Office of Strategic Services
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The Office of Strategic Services (OSS) was a United States intelligence agency formed during World War II. It was a wartime intelligence agency, and a predecessor of the Central Intelligence Agency (CIA). The OSS was formed to coordinate espionage activities behind enemy lines for the United States Armed Forces branches. Other OSS functions included the use of propaganda, subversion, and post-war planning.
== Origin ==
Prior to the formation of the OSS, American intelligence had been conducted on an ad-hoc basis by the various departments of the executive branch, including the State, Treasury, Navy, and War Departments. It had no overall direction, coordination, or control. The US Army and US Navy had separate code-breaking departments: Signals Intelligence Service and OP-20-G. (A previous code-breaking operation of the State Department, the MI-8, run by Herbert Yardley, had been shut down in 1929 by Secretary of State Henry Stimson, deeming it an inappropriate function for the diplomatic arm, because "gentlemen don't read each other's mail".〔Stimson, Henry L. ''On Active Service in Peace and War'' (1948). ''per'' ''Bartlett's Familiar Quotations'', 16th ed.〕) The FBI was responsible for domestic security and anti-espionage operations.
President Franklin D. Roosevelt was concerned about American intelligence deficiencies. On the suggestion of William Stephenson, the senior British intelligence officer in the western hemisphere, Roosevelt requested that William J. Donovan draft a plan for an intelligence service based on the British Secret Intelligence Service (MI6) and Special Operations Executive (SOE). Colonel Donovan was employed to evaluate the global military position to offer suggestions concerning American intelligence requirements because the U.S. did not have a central intelligence agency. After submitting his work, "Memorandum of Establishment of Service of Strategic Information," Colonel Donovan was appointed "coordinator of information" on July 11, 1941 heading the new organization known as the office of the Coordinator of Information (COI). Thereafter the organization was developed with British assistance; Donovan had responsibilities but no actual powers and the existing US agencies were skeptical if not hostile. Until some months after Pearl Harbor, the bulk of OSS intelligence came from the UK. British Security Coordination (BSC) trained the first OSS agents in Canada, until training stations were set up in the US with guidance from BSC instructors, who also provided information on how the SOE was arranged and managed. The British immediately made available their short-wave broadcasting capabilities to Europe, Africa, and the Far East and provided equipment for agents until American production was established.〔''The Secret History of British Intelligence in the Americas, 1940-1945'', p27-28〕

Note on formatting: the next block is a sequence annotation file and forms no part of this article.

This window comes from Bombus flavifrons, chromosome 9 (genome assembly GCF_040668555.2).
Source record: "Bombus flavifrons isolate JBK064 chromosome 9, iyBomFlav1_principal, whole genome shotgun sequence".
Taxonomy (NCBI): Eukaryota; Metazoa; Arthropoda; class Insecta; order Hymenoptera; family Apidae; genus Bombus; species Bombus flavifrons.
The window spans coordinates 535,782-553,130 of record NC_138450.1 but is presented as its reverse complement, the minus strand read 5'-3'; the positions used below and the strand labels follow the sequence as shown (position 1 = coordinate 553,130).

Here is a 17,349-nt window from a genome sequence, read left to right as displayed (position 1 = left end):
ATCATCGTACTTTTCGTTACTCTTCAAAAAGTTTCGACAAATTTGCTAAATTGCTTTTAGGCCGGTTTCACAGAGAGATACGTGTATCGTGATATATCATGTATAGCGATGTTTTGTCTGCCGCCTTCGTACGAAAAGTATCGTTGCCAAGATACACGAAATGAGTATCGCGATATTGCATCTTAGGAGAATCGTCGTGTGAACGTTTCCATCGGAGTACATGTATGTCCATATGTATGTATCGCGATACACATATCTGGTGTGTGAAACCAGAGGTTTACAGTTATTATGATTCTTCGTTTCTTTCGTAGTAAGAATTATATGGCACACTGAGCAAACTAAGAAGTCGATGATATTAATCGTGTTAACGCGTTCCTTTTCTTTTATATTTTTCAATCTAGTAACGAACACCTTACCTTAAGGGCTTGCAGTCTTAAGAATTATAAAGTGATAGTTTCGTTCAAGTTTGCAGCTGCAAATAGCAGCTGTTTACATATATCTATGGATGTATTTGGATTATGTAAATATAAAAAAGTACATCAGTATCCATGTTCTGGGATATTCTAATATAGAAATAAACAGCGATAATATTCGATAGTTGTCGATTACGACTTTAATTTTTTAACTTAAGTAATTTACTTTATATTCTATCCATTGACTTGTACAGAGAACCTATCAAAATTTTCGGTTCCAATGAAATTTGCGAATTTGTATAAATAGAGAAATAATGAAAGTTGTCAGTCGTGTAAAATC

The Office of Strategic Services was established by a Presidential military order issued by President Roosevelt on June 13, 1942, to collect and analyze strategic information required by the Joint Chiefs of Staff and to conduct special operations not assigned to other agencies. During the war, the OSS supplied policymakers with facts and estimates, but the OSS never had jurisdiction over all foreign intelligence activities. The FBI was left responsible for intelligence work in Latin America, and the Army and Navy continued to develop and rely on their own sources of intelligence.
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